Sport Golf

Monday 5 December 2016

First All Ireland mixed title for Greystones as husband and wife duo help club's dream come true

William S Callahan

Published 08/09/2016 | 02:30

Barry O’Leary (Greystones) gets out of some bunker trouble. Photo: Pat Cashman
Barry O’Leary (Greystones) gets out of some bunker trouble. Photo: Pat Cashman

Men and women don't usually get the chance to compete side by side, but the I Need Spain Irish Mixed Foursomes is a unique sporting environment.

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Since 1972, male and female golfers have been working together to get their hands on that precious green pennant. The Irish Mixed Foursomes is one of the most keenly contested inter-club competitions in the GUI calendar, so much so that no club has ever retained the title.

Greystones are presented with All-Ireland title. Photo: Pat Cashman
Greystones are presented with All-Ireland title. Photo: Pat Cashman

Dooks became the first club to win the All Ireland on home soil in 2015, marking a significant moment in the rich history of a special competition. This year's final at Shandon Park was no less significant for 2016 champions Greystones.

For the club it was their first time to win an All Ireland mixed title. And as husband and wife, Diarmaid McGabhann and Emma Hanley created their own unique record.

"I remember practicing in horrible conditions at Woodbrook on Good Friday, so it's been a long few months," said McGabhann in the aftermath of the 3.5-1-5 All Ireland victory over Gort in Saturday's final at Shandon Park.

"We've won all our matches this year and we did quite well last year, so it's been a great run."

Shane O’Connor and Polly O’Reilly celebrate win. Photo: Pat Cashman
Shane O’Connor and Polly O’Reilly celebrate win. Photo: Pat Cashman

Unbeaten throughout the campaign, their perfect record was in jeopardy during a tense semi-final against Doneraile. And it took until the final green for the husband and wife duo to continue their winning run.

"Yesterday [Friday's semi-final] was more emotional for us because we had to sink the last putt to get into the final," said Hanley, who has only returned to the game in the last two years.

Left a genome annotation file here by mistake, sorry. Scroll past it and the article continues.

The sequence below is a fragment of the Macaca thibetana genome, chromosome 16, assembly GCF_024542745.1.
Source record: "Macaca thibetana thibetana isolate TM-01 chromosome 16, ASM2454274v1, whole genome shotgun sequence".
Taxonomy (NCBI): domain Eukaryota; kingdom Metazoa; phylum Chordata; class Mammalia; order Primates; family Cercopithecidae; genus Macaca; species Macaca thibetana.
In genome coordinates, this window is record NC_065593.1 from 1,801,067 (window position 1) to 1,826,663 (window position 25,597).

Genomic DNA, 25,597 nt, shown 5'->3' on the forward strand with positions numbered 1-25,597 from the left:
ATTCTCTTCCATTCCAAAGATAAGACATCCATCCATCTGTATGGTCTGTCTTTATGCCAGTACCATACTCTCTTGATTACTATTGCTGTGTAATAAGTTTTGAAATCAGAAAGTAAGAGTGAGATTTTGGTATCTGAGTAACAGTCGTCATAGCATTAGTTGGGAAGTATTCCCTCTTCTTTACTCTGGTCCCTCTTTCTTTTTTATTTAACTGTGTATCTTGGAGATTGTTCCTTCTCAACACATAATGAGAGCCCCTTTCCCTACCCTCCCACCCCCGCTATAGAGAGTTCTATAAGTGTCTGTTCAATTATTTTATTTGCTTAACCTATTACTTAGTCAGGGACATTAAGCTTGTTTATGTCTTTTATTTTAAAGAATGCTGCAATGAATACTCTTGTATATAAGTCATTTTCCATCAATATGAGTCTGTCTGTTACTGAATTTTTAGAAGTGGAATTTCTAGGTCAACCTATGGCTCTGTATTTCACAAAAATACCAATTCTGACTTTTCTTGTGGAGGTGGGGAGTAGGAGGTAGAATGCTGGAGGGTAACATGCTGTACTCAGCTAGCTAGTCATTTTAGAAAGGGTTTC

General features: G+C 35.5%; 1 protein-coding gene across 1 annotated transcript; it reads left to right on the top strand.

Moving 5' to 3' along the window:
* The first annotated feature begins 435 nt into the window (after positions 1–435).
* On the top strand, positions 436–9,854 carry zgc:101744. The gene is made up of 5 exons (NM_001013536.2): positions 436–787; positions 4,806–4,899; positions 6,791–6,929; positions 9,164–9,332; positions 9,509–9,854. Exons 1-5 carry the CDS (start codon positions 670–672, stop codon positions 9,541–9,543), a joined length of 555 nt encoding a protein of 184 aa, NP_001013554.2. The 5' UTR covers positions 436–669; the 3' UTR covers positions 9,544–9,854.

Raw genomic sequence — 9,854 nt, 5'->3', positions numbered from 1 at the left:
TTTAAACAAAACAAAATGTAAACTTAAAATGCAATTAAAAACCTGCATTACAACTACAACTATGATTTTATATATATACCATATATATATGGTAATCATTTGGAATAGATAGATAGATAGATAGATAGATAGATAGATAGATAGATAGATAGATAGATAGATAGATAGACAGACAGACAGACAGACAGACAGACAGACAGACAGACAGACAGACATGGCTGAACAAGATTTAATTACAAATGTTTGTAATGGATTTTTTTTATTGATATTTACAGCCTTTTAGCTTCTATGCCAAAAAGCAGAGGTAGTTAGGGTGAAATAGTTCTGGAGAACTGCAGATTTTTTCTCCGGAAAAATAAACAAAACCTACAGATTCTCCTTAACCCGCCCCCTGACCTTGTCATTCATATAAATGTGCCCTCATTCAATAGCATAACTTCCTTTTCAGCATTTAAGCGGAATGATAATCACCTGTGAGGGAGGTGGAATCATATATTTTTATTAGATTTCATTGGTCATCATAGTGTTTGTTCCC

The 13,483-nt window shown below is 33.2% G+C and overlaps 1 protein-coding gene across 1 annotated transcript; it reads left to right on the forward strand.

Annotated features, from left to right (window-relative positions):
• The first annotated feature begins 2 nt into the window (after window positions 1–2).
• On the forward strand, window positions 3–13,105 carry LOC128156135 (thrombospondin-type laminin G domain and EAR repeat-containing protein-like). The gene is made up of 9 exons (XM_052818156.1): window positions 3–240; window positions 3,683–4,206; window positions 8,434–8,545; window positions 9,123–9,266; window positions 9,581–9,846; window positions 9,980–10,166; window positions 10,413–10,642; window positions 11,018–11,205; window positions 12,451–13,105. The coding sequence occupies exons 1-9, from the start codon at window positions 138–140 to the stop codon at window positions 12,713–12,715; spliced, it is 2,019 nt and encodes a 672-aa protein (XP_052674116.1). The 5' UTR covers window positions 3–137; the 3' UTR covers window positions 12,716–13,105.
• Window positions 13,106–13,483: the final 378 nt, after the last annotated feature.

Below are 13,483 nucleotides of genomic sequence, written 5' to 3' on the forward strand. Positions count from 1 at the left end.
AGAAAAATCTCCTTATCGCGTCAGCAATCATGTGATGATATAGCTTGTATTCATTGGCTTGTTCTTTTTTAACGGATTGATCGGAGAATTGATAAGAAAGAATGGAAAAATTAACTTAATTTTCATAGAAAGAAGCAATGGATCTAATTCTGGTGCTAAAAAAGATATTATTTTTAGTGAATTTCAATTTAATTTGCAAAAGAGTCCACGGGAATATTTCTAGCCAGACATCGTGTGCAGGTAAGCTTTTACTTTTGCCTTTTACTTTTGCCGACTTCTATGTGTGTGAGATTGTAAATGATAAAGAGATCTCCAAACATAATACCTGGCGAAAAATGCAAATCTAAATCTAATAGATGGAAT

"It's great fun, it's enjoyable. I've a busy work life so this is relaxing compared to that. You just have to get the ball in the hole, how more stressful could that be?"

On the course, Hanley has a reputation for being ice-cool.

David Byrne and Lisa Crokes of Greystones at Shandon Park. Photo: Pat Cashman
David Byrne and Lisa Crokes of Greystones at Shandon Park. Photo: Pat Cashman

"She's very good with me, she knows straight away if my head drops or if I'm a little bit annoyed. She's very good at reading my body language. She likes to keep it plain and simple. We're a really good combination, we never really get upset," said McGabhann, whose wife holed a crucial putt at the 11th during the final to seize control of their match.

Their subsequent victory was every bit as impressive as the 5&4 scoreline suggests, but it was clear that they were a team within a team.

"It's phenomenal," said McGabhann. "For an amateur golfer, it's the pinnacle for us. We really can't do any more than this. It's been a huge buzz, it's an enormous privilege to represent your club and do your team-mates proud."

In their push for All Ireland glory, no stone was left unturned. The squad made numerous trips to Shandon Park in advance of the All-Ireland series and once they checked into their hotel last Wednesday, their focus was on the big prize.

'In it to win it' had been their motto from the start of the season.

"Very few times in history do clubs get a chance to compete in an All-Ireland, let alone win one, so it's been absolutely fantastic," said Greystones club captain Tom Byrne.

For Emma Hanley, the team dynamic is what makes the Mixed event so special.

"It's really important that it's men and women. A lot of the focus goes on the men golfers, but it takes two to get the ball in the hole. And it is more about the team than anything else," said Hanley.

Choosing from a panel of 20, team manager Karen Purcell used seven different pairs over the course of the All-Ireland series.

Paying tribute to her squad, Purcell said: "We have 20 on the panel and all of those 20 players made their contribution throughout the campaign. People who won in Woodbrook weren't playing here today, but they were right by our sides and everyone was giving one thousand per cent. It was all about the team from start to finish.

Arriving at Shandon Park for Friday's semi-finals, a sign in the club caught Purcell's eye.

"You're never too old to make a new goal," were the words that captured her imagination.

A victory many months in the making; a dream finally come true.

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